1864: In Their Words

This page is an archive of blog posts from the series 1864: In Their Words.

The series begins in January 2019 and continued for the entire year. Exploring the thoughts, feelings, actions, and consequences of real people caught in the turmoil of civil war, 1864: In Their Words provides a quote with contextual background regarding the author, location, or event.

(Please note that the the posts are ordered “backward” in this archive. To begin with January, start at the end of the page.)

1864: “My Heart Was Sad”

Oct. 2/64 Today Captain Bowen, Surgeon Smith and myself attended the Episcopal Church, it being the only one in use, the others having been taken for hospitals. This church has a fine organ and choir. The music was good, and we enjoyed it, but the sermon was a little rebellious….

1864: “Are You Coming Home To Vote?

Balto. Sept. 26th 1864 Dearest Emma ….The news are very encouraging this evening. It is reported that Mobile has surrendered unconditionally to Admiral Farragut. I hope it may prove true. Gold is falling very fast and everything is of an encouraging nature….

1864: “This Miserable Day”

September 19, 1864 ….Heard news this evening of the falling back of our army. Oh! me I feel so very very sad this evening. Uncle John is here and a Mr. Taylor stayed all night.

1864: “A General and Warrior on a Peace Platform”

September 3, Saturday. New York City is shouting for McClellan, and there is a forced effort elsewhere to get a favorable response to the proceeding at Chicago. As usual some timid men are alarmed, and there are some like Raymond, Chairman of the National Committee who have no fixed and reliable principles that are without … Continue reading 1864: “A General and Warrior on a Peace Platform”

1864: “This Administration Will Not Be Elected”

Executive MansionWashington, Aug. 23, 1864. This morning, as for some days past, it seems exceedingly probable that this Administration will not be reelected. Then it will be my duty to so cooperate with the President elect, as to save the Union between the election and inauguration; as he will have secured his election on such … Continue reading 1864: “This Administration Will Not Be Elected”

1864: “Being An Invalid”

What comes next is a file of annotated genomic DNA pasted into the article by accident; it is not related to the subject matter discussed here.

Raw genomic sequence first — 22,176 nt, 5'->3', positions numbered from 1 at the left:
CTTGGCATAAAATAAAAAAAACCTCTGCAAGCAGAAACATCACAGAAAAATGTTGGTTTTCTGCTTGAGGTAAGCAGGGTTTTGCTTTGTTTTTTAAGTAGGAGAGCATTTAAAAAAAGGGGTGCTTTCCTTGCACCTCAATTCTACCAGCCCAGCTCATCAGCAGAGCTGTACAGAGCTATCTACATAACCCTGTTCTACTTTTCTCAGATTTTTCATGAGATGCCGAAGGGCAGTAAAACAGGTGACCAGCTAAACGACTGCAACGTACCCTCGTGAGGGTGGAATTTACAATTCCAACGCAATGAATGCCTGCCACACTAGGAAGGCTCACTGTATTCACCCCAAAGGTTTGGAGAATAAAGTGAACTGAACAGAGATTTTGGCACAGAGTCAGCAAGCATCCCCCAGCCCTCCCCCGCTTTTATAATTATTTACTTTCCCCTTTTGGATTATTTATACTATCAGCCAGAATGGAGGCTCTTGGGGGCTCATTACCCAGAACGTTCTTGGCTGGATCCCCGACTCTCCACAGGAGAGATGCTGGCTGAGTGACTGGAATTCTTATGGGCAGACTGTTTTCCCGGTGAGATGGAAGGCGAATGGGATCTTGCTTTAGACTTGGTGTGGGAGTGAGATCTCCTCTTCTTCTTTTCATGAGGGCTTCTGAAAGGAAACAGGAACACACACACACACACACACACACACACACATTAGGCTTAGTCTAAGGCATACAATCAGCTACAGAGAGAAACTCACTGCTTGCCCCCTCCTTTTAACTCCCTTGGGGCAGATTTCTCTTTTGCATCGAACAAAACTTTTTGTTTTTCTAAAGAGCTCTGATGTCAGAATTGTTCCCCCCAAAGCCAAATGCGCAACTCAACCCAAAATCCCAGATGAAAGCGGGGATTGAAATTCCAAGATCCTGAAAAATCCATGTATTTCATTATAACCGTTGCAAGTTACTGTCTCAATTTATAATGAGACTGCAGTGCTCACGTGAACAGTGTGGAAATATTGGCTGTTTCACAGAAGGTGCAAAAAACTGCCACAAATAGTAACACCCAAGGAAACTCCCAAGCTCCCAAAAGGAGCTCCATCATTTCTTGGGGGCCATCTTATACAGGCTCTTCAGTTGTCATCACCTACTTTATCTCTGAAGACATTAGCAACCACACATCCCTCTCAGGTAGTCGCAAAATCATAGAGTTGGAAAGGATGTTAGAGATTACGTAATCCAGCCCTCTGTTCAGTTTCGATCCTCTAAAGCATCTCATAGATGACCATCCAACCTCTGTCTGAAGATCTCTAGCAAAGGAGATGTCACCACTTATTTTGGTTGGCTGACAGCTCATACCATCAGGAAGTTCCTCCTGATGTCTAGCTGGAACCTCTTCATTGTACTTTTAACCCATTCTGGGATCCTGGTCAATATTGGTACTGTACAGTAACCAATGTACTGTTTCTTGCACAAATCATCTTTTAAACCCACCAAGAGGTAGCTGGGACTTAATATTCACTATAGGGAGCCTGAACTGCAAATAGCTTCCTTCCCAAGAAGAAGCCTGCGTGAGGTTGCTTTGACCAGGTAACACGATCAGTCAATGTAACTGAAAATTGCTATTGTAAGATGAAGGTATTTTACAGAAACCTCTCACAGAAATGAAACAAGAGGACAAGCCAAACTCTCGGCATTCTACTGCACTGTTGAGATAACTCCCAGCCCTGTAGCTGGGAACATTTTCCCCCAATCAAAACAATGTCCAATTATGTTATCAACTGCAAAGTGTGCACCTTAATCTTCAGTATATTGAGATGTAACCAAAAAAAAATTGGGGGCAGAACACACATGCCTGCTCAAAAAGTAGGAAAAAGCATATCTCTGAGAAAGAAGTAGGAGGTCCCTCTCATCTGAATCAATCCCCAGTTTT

Our latest 1864 blog post (as we play “catch up” to share more history)! This one is about the Invalid Corps, Courtship Letters, and Ice Cream – a summer combination… #1864words

1864: “My Company”

July 21st [1864] Made breastworks of logs, and by nine Oclock A.M. the Yanks artillery opened on us from our left, their shell enfalading our lines. They have heard us chopping down trees and building our works and have our range – and the woods are so thick we can’t see them. Their artillery are … Continue reading 1864: “My Company”

1864: “Checked The Progress Of The Enemy Towards Richmond”

The Commanding Gen takes pleasure in announcing to the Army the series of successes which by the blessing of God, have recently been achieved by our arms. A part of the enemy’s force threatening the [Valley] of Virginia has been[illegible] by Gen Imboden’s and driven back by the Potomac, with the loss of their wagon … Continue reading 1864: “Checked The Progress Of The Enemy Towards Richmond”

1864: “May Be Relied Upon For Active Duty”

May 2, 1864 HQ, VMIMaj. Gen. John C. BreckinridgeComd. Dept. of Western Va. Dublin Depot General,I have the honor to enclose herewith a letter from General R.E. Lee, Commanding Army of N. Virginia, addressed to the Adjutant General of Virginia–also–a copy of instructions from the Governor of Virginia communicated by the Adjutant General defining my … Continue reading 1864: “May Be Relied Upon For Active Duty”

1864: “The Fair For The Sanitary Commission Is A Good Excuse…”

March 17, 1864 I went today to the Knickerbocker Kitchen Committee for the benefit of the Sanitary Fair. Mrs. Judge Roosevelt is chairman. she wants us to wear the old Dutch costume. Hers is already being made, she said. It is too far from the Fair, being in Union Square, and too few, I thought … Continue reading 1864: “The Fair For The Sanitary Commission Is A Good Excuse…”

1864: “Three Hundred Pairs of Stockings, Knitted By Yourself”

Executive Mansion Washington, Jany. 8, 1864 Mrs. Esther Stockton. Madam: Learning that you who have passed the eighty-fourth year of life, have given to the soldiers, some three hundred pairs of stockings, knitted by yourself, I wish to offer you my thanks. Will you also convey my thanks to those young ladies who have done … Continue reading 1864: “Three Hundred Pairs of Stockings, Knitted By Yourself”

1864: “We Must Make Free Men Of Them Beyond All Question”

Confederate Army of Tennessee – January 2, 1864 …Like past years, 1864 will diminish our ranks by the casualties of war, and what source of repair is there left for us? We therefore see in the recommendations of the President only a temporary expedient, which at the best will leave us twelve months hence in … Continue reading 1864: “We Must Make Free Men Of Them Beyond All Question”